The 2009 report from the National Canine Research Council is well worth the read for any pet owners, dog trainers or organizations rallying the call to 'bring dogs into our homes"

The report tool a long time to get out because  w"e believe that our mission of preserving the human-­canine bond obligates us to be as accurate about these emotionally charged incidents as we can, so that they are calmly, correctly and, therefore, usefully understood. Accuracy takes time (NCRC 2010).

The overwhelming majority of these isolated tragedies  22 out of 31 involved resident dogs, not family pets Owners maintain the dogs we call resident dogs exclusively outside of regular human interaction: on a chain, in a kennel, in an isolated portion of the home such as a basement or garage, or in the yard. Some owners acquire the dogs for negative purposes, such as guarding, intimidation, protection, fighting, or negligent breeding. These owners only rarely permit the dogs to associate with people and other animals in positive, humane ways.  Resident dogs  cannot be expected to exhibit the same behaviors and level of sociability as family dogs afforded the opportunity to learn appropriate behaviors through positive and humane interaction with people on a regular basis. In 8 of the 22 cases of resident dogs, the owners had permanently isolated the dogs on chains.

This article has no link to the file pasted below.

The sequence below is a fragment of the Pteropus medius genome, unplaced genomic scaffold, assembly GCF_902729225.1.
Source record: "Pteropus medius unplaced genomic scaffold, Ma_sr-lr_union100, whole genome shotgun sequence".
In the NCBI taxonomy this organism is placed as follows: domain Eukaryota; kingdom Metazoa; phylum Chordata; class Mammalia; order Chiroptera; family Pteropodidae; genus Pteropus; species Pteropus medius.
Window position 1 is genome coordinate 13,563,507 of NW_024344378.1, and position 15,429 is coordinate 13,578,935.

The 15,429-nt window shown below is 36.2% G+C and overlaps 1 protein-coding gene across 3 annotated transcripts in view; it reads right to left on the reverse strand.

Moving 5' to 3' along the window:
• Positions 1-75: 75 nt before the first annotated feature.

We urge you to read the full report.

Owner cruelty and criminality
In 6 of the 31 cases, an owner and/or owner-­parent was charged with a crime. In 6 of the 31 cases, the owners had continuously subjected their dogs to serious abuse and neglect: keeping their dogs in frigid conditions with no shelter, allowing their dogs to become infested with parasites, or starving their dogs. One owner had chained his dog to a tree with a prong collar. There were no criminal charges filed in connection with these six cases. (Page 3)